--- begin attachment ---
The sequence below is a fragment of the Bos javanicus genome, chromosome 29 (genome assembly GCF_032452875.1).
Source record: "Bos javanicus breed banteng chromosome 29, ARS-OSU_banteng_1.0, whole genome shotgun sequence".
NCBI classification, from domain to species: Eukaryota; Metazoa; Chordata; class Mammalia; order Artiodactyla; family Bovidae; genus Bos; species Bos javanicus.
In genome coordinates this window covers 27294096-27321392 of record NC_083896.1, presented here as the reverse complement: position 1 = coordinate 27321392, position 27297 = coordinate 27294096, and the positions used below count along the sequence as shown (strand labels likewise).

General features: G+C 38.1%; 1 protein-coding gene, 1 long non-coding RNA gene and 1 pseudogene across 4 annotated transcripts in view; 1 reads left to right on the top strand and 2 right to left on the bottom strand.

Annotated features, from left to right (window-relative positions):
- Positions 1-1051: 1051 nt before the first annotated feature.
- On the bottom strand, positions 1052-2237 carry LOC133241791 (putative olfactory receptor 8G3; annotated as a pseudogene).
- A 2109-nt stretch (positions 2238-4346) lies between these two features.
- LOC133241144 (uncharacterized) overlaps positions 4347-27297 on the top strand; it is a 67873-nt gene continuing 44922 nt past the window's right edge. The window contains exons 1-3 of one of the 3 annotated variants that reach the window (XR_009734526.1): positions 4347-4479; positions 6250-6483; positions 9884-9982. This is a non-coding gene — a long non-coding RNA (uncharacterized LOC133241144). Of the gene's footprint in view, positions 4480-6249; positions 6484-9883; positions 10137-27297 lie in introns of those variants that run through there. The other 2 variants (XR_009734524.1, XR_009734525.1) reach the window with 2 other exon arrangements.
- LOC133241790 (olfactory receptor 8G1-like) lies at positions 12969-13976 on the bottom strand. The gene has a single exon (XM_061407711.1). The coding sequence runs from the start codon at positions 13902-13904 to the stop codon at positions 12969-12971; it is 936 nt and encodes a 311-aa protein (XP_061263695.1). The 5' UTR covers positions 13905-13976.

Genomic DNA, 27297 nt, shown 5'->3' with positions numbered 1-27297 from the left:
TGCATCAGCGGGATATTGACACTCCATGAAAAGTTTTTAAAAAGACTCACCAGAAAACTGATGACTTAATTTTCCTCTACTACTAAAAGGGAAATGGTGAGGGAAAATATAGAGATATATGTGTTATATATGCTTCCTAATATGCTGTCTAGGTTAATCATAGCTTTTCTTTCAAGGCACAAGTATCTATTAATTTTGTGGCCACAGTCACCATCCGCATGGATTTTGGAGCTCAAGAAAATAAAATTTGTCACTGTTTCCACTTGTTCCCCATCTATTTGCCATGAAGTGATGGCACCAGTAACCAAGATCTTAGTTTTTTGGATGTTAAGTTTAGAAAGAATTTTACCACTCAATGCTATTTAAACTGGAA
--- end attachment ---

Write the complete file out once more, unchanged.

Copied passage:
The sequence below is a fragment of the Bos javanicus genome, chromosome 29 (genome assembly GCF_032452875.1).
Source record: "Bos javanicus breed banteng chromosome 29, ARS-OSU_banteng_1.0, whole genome shotgun sequence".
NCBI classification, from domain to species: Eukaryota; Metazoa; Chordata; class Mammalia; order Artiodactyla; family Bovidae; genus Bos; species Bos javanicus.
In genome coordinates this window covers 27294096-27321392 of record NC_083896.1, presented here as the reverse complement: position 1 = coordinate 27321392, position 27297 = coordinate 27294096, and the positions used below count along the sequence as shown (strand labels likewise).

General features: G+C 38.1%; 1 protein-coding gene, 1 long non-coding RNA gene and 1 pseudogene across 4 annotated transcripts in view; 1 reads left to right on the top strand and 2 right to left on the bottom strand.

Annotated features, from left to right (window-relative positions):
- Positions 1-1051: 1051 nt before the first annotated feature.
- On the bottom strand, positions 1052-2237 carry LOC133241791 (putative olfactory receptor 8G3; annotated as a pseudogene).
- A 2109-nt stretch (positions 2238-4346) lies between these two features.
- LOC133241144 (uncharacterized) overlaps positions 4347-27297 on the top strand; it is a 67873-nt gene continuing 44922 nt past the window's right edge. The window contains exons 1-3 of one of the 3 annotated variants that reach the window (XR_009734526.1): positions 4347-4479; positions 6250-6483; positions 9884-9982. This is a non-coding gene — a long non-coding RNA (uncharacterized LOC133241144). Of the gene's footprint in view, positions 4480-6249; positions 6484-9883; positions 10137-27297 lie in introns of those variants that run through there. The other 2 variants (XR_009734524.1, XR_009734525.1) reach the window with 2 other exon arrangements.
- LOC133241790 (olfactory receptor 8G1-like) lies at positions 12969-13976 on the bottom strand. The gene has a single exon (XM_061407711.1). The coding sequence runs from the start codon at positions 13902-13904 to the stop codon at positions 12969-12971; it is 936 nt and encodes a 311-aa protein (XP_061263695.1). The 5' UTR covers positions 13905-13976.

Genomic DNA, 27297 nt, shown 5'->3' with positions numbered 1-27297 from the left:
TGCATCAGCGGGATATTGACACTCCATGAAAAGTTTTTAAAAAGACTCACCAGAAAACTGATGACTTAATTTTCCTCTACTACTAAAAGGGAAATGGTGAGGGAAAATATAGAGATATATGTGTTATATATGCTTCCTAATATGCTGTCTAGGTTAATCATAGCTTTTCTTTCAAGGCACAAGTATCTATTAATTTTGTGGCCACAGTCACCATCCGCATGGATTTTGGAGCTCAAGAAAATAAAATTTGTCACTGTTTCCACTTGTTCCCCATCTATTTGCCATGAAGTGATGGCACCAGTAACCAAGATCTTAGTTTTTTGGATGTTAAGTTTAGAAAGAATTTTACCACTCAATGCTATTTAAACTGGAA